Infinities have different sizes
Cantor argued that the infinite size of the set of positive integers is smaller than the infinite size of the set of real numbers in the interval from 0 to 1. This (a) established the incorrectness of our intuition that all infinities are the same size, and (b) was the first argument that used a diagonal construction.
The argument is a reductio ad absurdum. Suppose the two sets were the same size. Then by the definition of same size, each real number somewhere in the range from 0 to 1 could be paired up with a positive integer and vice versa. Here is how such a pairing might look:
Consider the diagonal number that is produced by using a decimal point and then selecting the diagonal digits that are highlighted and underlined above:
This number might be somewhere down the list, but the following number definitely won’t be. Take each digit of the diagonal number and add one to it, but if the digit is 9 then replace it with 0.
That new number differs from the nth number in the list at least in its nth digit. It should be on the list but isn’t. That’s the contradiction. For any other table that tries to pair natural numbers with real numbers, there is a similar diagonal construction.
The Euthyphro dilemma (Plato’s Socrates)
What gives a moral truth its authority?
Are actions morally good because God commands them, or does God only command what is morally good?
1) the authority of a moral truth is established by God commanding it, orIf 1 is true, then any moral truths established by God are arbitrary. (God could have commanded something different, and the authority of morality is not based on the reasons why God commanded what he did.)
2) God understands the authority and that leads him to make his commands
If 2 is true, then God is not the source of morality. (God must be referring to some kind of moral reasons, principles, or rules in order to know what is morally good. Morality is not arbitrary on this view because it is based on reasons. God is not the source of morality on this view because the reasons, principles, or rules are the source or authority of morality and God is (presumably) using rationality to infer morality from those reasons, principles, or rules.)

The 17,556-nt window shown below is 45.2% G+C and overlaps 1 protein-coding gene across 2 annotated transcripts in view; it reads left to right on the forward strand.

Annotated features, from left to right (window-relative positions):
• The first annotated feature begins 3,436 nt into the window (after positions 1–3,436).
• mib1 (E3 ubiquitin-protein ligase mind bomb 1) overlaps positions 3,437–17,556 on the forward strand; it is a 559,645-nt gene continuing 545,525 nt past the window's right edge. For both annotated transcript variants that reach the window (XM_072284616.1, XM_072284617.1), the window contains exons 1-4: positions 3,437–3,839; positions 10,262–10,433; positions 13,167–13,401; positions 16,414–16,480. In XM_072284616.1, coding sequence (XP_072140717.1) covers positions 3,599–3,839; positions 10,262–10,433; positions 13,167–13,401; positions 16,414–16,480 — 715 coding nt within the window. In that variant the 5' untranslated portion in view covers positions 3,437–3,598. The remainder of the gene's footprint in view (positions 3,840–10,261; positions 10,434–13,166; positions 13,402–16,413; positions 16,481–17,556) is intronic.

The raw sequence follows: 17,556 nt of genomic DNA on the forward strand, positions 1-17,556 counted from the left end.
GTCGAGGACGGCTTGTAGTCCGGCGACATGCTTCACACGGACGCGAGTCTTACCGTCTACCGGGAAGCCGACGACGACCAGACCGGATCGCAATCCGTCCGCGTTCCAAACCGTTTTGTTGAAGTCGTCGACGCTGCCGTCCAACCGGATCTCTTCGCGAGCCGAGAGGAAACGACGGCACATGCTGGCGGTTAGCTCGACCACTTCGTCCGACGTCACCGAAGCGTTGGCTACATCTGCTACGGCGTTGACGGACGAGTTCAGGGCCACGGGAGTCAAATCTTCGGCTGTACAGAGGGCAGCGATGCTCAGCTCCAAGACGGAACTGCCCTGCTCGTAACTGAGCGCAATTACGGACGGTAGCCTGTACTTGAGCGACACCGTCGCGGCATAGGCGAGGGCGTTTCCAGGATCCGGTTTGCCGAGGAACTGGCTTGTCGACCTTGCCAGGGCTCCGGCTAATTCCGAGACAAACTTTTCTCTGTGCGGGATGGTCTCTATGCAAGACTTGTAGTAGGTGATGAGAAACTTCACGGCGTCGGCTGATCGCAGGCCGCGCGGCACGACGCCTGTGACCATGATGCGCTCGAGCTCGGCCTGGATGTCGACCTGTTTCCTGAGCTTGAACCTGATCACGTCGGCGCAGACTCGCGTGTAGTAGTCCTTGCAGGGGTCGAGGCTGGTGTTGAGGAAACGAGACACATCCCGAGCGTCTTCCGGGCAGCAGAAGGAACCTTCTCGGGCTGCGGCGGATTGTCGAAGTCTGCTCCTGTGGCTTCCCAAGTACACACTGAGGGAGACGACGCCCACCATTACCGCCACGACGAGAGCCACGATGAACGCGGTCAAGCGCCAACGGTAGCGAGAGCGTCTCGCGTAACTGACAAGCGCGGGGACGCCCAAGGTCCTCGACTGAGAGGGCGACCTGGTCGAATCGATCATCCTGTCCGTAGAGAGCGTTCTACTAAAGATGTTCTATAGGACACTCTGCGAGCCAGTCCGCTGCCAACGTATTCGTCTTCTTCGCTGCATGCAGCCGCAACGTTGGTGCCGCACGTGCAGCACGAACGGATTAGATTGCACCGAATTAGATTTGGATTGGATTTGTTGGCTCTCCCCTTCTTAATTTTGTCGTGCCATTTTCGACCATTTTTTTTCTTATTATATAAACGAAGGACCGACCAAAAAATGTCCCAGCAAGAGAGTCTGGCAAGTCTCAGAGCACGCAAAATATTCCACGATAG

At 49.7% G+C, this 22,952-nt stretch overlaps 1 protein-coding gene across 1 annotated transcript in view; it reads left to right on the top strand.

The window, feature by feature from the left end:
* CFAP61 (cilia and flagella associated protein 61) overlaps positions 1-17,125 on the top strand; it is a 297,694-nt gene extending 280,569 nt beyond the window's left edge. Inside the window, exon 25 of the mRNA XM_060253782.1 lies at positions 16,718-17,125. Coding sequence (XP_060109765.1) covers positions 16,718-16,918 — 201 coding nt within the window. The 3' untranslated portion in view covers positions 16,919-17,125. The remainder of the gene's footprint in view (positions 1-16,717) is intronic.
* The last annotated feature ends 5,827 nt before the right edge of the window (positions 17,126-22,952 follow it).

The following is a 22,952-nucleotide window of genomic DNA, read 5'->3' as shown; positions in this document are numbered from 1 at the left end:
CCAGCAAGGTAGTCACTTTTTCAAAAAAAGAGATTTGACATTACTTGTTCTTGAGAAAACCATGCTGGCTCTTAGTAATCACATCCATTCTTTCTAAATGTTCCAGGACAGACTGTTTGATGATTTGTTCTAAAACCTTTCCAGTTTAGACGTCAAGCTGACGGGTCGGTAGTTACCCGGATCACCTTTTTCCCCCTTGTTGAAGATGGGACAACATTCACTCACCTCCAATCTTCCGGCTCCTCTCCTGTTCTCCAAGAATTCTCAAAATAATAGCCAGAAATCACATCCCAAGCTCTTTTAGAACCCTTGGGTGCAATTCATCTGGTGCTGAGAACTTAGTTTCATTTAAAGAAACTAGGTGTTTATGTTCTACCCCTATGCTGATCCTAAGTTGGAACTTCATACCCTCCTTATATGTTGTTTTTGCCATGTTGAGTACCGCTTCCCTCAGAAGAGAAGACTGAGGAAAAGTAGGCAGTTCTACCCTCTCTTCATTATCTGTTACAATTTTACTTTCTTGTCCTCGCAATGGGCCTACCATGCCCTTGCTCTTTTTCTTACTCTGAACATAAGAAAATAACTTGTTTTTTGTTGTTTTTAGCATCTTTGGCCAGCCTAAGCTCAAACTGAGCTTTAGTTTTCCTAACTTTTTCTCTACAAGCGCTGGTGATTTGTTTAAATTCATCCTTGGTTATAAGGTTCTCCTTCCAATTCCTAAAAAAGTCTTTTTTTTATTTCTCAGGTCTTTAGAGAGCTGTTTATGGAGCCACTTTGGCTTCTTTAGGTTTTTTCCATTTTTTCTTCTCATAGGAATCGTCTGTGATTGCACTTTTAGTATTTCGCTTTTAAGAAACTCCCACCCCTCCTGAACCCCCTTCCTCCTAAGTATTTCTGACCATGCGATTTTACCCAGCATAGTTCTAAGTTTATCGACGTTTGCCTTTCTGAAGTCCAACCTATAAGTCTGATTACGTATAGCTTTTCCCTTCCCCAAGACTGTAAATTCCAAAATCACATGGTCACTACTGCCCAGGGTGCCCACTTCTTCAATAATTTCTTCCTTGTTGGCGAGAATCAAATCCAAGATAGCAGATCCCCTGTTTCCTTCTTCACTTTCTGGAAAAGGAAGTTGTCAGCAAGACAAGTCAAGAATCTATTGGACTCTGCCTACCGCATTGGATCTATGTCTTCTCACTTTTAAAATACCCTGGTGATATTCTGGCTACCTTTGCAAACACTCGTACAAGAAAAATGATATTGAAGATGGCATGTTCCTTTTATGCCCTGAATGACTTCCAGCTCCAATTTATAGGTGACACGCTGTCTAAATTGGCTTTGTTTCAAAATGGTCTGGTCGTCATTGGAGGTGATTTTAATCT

This argument is important because, regardless of one’s religious beliefs, it encourages us to think carefully about what makes something morally good or bad. This kind of thinking is required for us to work out how to behave towards others in our diverse world. And it’s cool because I like to imagine God puzzling over trolley problems and experience machine scenarios (“it just is wrong to push the man!”)
I think the best arguments begin with really simple and uncontroversial premises, which are used to develop much more substantive and interesting conclusions. Alan Gewirth (Reason and Morality, 1978) begins with the simple and uncontroversial thought that each of us considers the aims and purposes of our chosen actions as good (otherwise, why do them?). Each of us, then, should insist that others not interfere with these actions. We are all committed to objecting and resenting others when they prevent us from acting on what we consider good.
So, from the first-person point of view every agent is rationally committed to a) demanding that others not interfere with her actions and b) acknowledging that the basis of this demand is a generic feature of human agency. Therefore, c) every agent has the same basis for making this demand as she does, and d) anyone who made this demand for herself while refusing to acknowledge the standing of others to make it, as well, has contradicted herself.
This general commitment makes freedom of action a moral default. It's not absolute, of course, but it establishes a moral presumption and, for Gewirth, a very strong one so that no one's freedom may be restricted without special justification.
G. Randolph Mayes
1. If successful scientific theories are not accurate descriptions of reality, then their success is a miracle.The idea underlying premise 1 is that the best explanation of the success of science is that it provides accurate descriptions of reality. This is called an inference to the best explanation (IBE).
2. The success of scientific theories ain't a miracle.
3. Therefore, successful scientific theories are accurate descriptions of reality.
I find it compelling in naturalistic terms: It seems right, e.g., that the relative success of organisms with minds seems (partially) best explained by the accuracy with which they represent their environment.
But the principle of IBE also strikes me as a confusion. Simply put: we can't infer that a theory is true or accurate because it is a good explanation. Being true is just part of what we mean when we say that an explanation is good.